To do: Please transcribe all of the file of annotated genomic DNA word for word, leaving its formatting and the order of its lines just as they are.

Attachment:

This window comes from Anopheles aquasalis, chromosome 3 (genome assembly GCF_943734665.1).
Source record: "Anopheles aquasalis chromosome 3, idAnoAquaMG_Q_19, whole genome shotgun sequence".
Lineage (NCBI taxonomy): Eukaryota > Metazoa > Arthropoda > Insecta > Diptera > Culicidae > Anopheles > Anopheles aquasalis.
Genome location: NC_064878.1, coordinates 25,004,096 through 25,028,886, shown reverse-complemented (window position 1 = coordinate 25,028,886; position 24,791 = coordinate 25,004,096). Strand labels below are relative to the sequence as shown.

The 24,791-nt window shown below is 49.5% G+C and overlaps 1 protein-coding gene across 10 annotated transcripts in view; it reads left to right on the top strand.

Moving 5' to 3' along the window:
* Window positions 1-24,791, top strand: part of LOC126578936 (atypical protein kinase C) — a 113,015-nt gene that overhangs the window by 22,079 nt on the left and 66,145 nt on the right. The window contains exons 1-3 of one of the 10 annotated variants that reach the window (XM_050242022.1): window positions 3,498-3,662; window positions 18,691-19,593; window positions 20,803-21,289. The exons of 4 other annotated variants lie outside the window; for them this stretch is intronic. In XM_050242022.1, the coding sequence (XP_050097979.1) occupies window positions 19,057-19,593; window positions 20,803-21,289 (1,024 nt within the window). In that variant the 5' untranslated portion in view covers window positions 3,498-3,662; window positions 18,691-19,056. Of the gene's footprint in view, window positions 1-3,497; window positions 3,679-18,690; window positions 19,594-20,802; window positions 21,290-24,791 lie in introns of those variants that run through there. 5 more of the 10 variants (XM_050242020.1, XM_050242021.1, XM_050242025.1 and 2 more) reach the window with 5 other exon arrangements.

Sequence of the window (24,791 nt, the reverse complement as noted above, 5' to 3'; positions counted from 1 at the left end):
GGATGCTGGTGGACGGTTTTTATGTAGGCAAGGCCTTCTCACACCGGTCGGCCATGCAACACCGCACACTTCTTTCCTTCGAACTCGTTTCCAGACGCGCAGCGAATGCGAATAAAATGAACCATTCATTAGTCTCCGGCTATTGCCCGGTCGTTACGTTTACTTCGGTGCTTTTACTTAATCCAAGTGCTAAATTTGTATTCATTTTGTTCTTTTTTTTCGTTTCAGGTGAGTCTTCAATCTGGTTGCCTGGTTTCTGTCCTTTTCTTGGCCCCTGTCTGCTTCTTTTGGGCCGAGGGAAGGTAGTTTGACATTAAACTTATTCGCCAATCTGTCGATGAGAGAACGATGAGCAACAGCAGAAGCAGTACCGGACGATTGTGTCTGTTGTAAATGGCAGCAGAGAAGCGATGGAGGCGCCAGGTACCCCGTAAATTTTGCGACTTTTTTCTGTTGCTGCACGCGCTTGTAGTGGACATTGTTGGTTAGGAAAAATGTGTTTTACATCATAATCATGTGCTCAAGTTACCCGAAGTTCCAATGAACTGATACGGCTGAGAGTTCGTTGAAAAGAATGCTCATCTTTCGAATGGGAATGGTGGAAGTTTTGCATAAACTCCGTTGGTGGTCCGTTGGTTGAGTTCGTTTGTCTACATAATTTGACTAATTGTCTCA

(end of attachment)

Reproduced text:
This window comes from Anopheles aquasalis, chromosome 3 (genome assembly GCF_943734665.1).
Source record: "Anopheles aquasalis chromosome 3, idAnoAquaMG_Q_19, whole genome shotgun sequence".
Lineage (NCBI taxonomy): Eukaryota > Metazoa > Arthropoda > Insecta > Diptera > Culicidae > Anopheles > Anopheles aquasalis.
Genome location: NC_064878.1, coordinates 25,004,096 through 25,028,886, shown reverse-complemented (window position 1 = coordinate 25,028,886; position 24,791 = coordinate 25,004,096). Strand labels below are relative to the sequence as shown.

The 24,791-nt window shown below is 49.5% G+C and overlaps 1 protein-coding gene across 10 annotated transcripts in view; it reads left to right on the top strand.

Moving 5' to 3' along the window:
* Window positions 1-24,791, top strand: part of LOC126578936 (atypical protein kinase C) — a 113,015-nt gene that overhangs the window by 22,079 nt on the left and 66,145 nt on the right. The window contains exons 1-3 of one of the 10 annotated variants that reach the window (XM_050242022.1): window positions 3,498-3,662; window positions 18,691-19,593; window positions 20,803-21,289. The exons of 4 other annotated variants lie outside the window; for them this stretch is intronic. In XM_050242022.1, the coding sequence (XP_050097979.1) occupies window positions 19,057-19,593; window positions 20,803-21,289 (1,024 nt within the window). In that variant the 5' untranslated portion in view covers window positions 3,498-3,662; window positions 18,691-19,056. Of the gene's footprint in view, window positions 1-3,497; window positions 3,679-18,690; window positions 19,594-20,802; window positions 21,290-24,791 lie in introns of those variants that run through there. 5 more of the 10 variants (XM_050242020.1, XM_050242021.1, XM_050242025.1 and 2 more) reach the window with 5 other exon arrangements.

Sequence of the window (24,791 nt, the reverse complement as noted above, 5' to 3'; positions counted from 1 at the left end):
GGATGCTGGTGGACGGTTTTTATGTAGGCAAGGCCTTCTCACACCGGTCGGCCATGCAACACCGCACACTTCTTTCCTTCGAACTCGTTTCCAGACGCGCAGCGAATGCGAATAAAATGAACCATTCATTAGTCTCCGGCTATTGCCCGGTCGTTACGTTTACTTCGGTGCTTTTACTTAATCCAAGTGCTAAATTTGTATTCATTTTGTTCTTTTTTTTCGTTTCAGGTGAGTCTTCAATCTGGTTGCCTGGTTTCTGTCCTTTTCTTGGCCCCTGTCTGCTTCTTTTGGGCCGAGGGAAGGTAGTTTGACATTAAACTTATTCGCCAATCTGTCGATGAGAGAACGATGAGCAACAGCAGAAGCAGTACCGGACGATTGTGTCTGTTGTAAATGGCAGCAGAGAAGCGATGGAGGCGCCAGGTACCCCGTAAATTTTGCGACTTTTTTCTGTTGCTGCACGCGCTTGTAGTGGACATTGTTGGTTAGGAAAAATGTGTTTTACATCATAATCATGTGCTCAAGTTACCCGAAGTTCCAATGAACTGATACGGCTGAGAGTTCGTTGAAAAGAATGCTCATCTTTCGAATGGGAATGGTGGAAGTTTTGCATAAACTCCGTTGGTGGTCCGTTGGTTGAGTTCGTTTGTCTACATAATTTGACTAATTGTCTCA